Stephen Mallinder: We work together because we respect and understand each other, but the important thing is we are all different and can bring different things to that collaboration. I never quite understand when I see groups, particularly electronic ones, where it’s like a two, or multi-headed entity. It’s better that each of us brings something different, something the others can’t. Wrangler overlaps in many respects, but also we have individual interests and qualities.


Chain D.L.K.: What are the main differences between White Glue and the just mentioned LA Sparks, in your words?

Stephen Mallinder: Well, we played much of White Glue live before we recorded it, so we were able to work on, and refine, parts. LA Spark was more of a studio, live-mix situation, where we worked the tracks as live mixes to create structures and parts.

We had a more concentrated period to do White Glue, and the experience of being hidden away, compared to the mad disruptive London recording of LA Spark.

Other than that, I can’t say; we just develop tracks according to how we feel. We don’t set out to say this album should be like this or that. It’s simply the next record, things develop, things progress.


Chain D.L.K.: You replied to one of my past questions by stating that “music has to have some elements of unpredictability”? What are the most relevant ones in White Glue?

Stephen Mallinder: The whole album was recorded with an unknown destination, so for us it was always unpredictable. No one knew what the next element was going to come from.

I think I baffled the guys with some vocal elements – Real Life was a very complex process using reel-to-reel tape techniques, reversing, processing and pre-delaying the voice physically. It took more than half a day to do and frazzled Benge’s brain.

I think me suddenly singing falsetto on Stupid took everyone by surprise as well.


Chain D.L.K.: Do you think there is something missing in the feedback by reviewers/bloggers/critics you received about your release? If yes, why?

Stephen Mallinder: No, not really; people write what they like and think. Perhaps my only comment is that referencing Cabaret Voltaire as some default review is lazy journalism. I mean, it’s pretty easy to say there are similarities ’cause obviously I’m in both groups, but it seems to come from people’s perceptions of what the Cabs were, than what we actually were.

The technology we use in Wrangler is nothing like what the Cabs had – Wrangler uses a vast range of technology, and it is all played. The Cabs didn’t have vast banks of analogue gear, and we used a lot of found sound, and later on samples, which is something completely absent in Wrangler.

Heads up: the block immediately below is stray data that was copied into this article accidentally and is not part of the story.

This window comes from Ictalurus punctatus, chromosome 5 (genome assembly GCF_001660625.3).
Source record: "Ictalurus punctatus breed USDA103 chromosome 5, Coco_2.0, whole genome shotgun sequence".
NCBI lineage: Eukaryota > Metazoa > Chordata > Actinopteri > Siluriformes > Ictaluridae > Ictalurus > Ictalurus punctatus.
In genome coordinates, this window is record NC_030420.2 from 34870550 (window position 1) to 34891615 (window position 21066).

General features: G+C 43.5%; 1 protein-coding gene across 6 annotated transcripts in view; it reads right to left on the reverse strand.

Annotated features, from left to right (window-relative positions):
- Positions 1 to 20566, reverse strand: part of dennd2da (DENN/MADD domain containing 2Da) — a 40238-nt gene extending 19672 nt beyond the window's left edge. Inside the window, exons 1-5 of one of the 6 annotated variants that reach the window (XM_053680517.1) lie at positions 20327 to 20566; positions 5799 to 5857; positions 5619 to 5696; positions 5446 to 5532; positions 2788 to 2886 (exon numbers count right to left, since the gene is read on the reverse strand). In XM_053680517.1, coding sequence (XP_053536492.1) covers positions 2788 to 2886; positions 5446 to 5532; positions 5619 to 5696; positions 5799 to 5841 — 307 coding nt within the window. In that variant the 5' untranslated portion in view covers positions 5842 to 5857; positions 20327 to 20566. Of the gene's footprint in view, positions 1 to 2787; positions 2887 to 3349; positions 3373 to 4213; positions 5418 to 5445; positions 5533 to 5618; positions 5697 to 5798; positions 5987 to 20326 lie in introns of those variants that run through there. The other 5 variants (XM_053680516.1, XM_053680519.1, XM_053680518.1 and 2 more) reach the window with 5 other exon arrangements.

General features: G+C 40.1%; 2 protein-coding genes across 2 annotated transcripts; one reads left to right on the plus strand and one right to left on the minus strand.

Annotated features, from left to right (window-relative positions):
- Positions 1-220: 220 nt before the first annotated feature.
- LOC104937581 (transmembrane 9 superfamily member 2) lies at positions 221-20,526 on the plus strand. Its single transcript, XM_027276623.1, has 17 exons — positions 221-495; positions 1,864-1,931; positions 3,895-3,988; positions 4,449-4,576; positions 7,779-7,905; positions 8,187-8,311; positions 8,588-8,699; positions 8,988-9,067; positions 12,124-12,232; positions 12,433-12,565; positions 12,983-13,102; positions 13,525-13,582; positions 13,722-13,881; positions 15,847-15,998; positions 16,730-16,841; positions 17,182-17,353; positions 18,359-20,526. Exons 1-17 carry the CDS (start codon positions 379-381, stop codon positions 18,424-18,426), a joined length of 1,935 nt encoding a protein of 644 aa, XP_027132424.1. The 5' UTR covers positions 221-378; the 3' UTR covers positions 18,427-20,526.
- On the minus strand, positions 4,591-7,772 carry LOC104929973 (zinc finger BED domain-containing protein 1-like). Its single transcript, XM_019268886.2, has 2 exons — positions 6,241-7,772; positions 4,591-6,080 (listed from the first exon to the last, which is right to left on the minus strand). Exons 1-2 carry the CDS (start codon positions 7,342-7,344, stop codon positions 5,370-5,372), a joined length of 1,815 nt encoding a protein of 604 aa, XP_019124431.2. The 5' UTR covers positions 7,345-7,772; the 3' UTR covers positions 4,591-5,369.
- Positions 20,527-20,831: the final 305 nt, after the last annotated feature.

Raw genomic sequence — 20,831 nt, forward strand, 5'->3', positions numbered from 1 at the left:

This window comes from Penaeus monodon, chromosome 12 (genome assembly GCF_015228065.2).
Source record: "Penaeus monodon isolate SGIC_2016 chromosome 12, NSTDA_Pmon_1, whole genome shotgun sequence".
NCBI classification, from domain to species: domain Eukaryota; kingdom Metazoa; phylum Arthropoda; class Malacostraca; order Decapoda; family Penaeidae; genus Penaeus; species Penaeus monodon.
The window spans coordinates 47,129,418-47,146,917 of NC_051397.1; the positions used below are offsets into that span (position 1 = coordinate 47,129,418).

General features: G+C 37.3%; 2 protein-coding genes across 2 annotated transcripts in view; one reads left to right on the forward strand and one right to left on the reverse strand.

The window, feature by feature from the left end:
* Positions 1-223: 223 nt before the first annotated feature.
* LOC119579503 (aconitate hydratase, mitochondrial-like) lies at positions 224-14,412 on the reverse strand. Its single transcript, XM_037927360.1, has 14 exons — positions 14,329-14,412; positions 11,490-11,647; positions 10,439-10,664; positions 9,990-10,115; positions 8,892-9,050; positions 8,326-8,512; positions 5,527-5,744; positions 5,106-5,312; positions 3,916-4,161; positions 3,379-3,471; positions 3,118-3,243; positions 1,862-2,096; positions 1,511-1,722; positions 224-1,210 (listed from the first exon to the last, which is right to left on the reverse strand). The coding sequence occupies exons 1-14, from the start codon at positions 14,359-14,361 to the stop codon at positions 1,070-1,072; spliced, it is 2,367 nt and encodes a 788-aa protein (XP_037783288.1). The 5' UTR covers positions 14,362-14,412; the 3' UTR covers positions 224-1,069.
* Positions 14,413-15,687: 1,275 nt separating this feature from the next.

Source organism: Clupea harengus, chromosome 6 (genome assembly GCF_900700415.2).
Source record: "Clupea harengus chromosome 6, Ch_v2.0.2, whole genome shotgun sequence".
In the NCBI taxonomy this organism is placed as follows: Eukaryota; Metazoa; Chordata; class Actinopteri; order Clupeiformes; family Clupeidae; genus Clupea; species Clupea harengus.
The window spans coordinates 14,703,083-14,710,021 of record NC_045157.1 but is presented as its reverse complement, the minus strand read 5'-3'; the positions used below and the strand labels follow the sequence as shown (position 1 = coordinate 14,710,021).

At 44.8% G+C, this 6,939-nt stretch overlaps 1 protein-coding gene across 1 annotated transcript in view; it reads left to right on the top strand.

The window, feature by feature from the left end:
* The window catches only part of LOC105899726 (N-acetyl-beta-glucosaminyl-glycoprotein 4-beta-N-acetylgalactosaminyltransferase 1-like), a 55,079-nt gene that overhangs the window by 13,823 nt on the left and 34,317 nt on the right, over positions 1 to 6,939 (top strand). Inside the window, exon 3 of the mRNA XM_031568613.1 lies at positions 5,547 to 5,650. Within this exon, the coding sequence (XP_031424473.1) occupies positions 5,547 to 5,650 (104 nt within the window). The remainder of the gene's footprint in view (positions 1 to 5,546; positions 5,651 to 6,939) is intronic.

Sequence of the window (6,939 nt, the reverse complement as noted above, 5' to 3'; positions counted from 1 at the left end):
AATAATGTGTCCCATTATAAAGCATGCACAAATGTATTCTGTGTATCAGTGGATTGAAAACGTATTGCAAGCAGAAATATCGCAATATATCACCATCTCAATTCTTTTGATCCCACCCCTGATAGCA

I get it, but it is unfair to Benge and Phil. They weren’t in CV, but they are Wrangler; it’s their music and people should think about that and show respect.


White Glue cover artworkChain D.L.K.: You extensively talked about the story behind LA Spark’s cover artwork. Well, any words related to the one for White Glue?

Stephen Mallinder: It was done by Paul Burgess, a friend and much-respected illustrator who I work with.

It is simply an image he conjured up, and we loved it. We thought the time was right to reclaim that image – it’s not really a smiley face as such, and is quite a dystopian image, a post-club world where everything has imploded and deflated … sad but somehow hopeful. It seemed very Wrangler.


Chain D.L.K.: “Stop spending money you don’t have” and many other precious suggestions in “Stop”! A warning to contemporary man under market-driven pressures?

Stephen Mallinder: Well, people can take that as they wish. I think the sentiment is quite clear about how we have been pulled into hyper-consumption, debt, waste and the distraction from real issues through fast capitalism and media collusion. The whole album has a theme of wealth, entitlement and the abuse of power, so it was part of that narrative.

But the simpler answer was it was graffiti I saw on a wall of an underpass in Brighton, which was also the very spot where Ben Wheatley filmed a violent scene in his film Down Terrace and is next to where I live.

I love Ben Wheatley’s films, so it was a kind of a discreet acknowledgment of that.


Chain D.L.K.: How real is the real life you portrayed on the same named (brilliant!) song?

Stephen Mallinder: Again, it refers to the theme of privilege and excess – for some people ‘crashing cars, smashing bars,’ laying waste without consequence is real life – the words are about the lack of responsibility the plutocrats and minority wealthy have compared to the rest of society – a tale of caution I hope, ‘crashing right back to earth.’


Chain D.L.K.: The release of the album has been preceded by the release of “Stupid”…any reasons behind such a choice?

Stephen Mallinder: It felt like quite an immediate track, and lent itself to a video idea Chris Turner had. That was it, really. The idea of a single in an online world is quite bizarre, but it is really about using one track to draw people in.


Chain D.L.K.: Any tour on the horizon – I’m not in Italy anymore! -?

Stephen Mallinder: Well, we do play regularly, but it seems to be in a haphazard way, mainly because we play when people ask and we like the particular gig and offer.

We would love to come to Italy, but no one has asked us yet.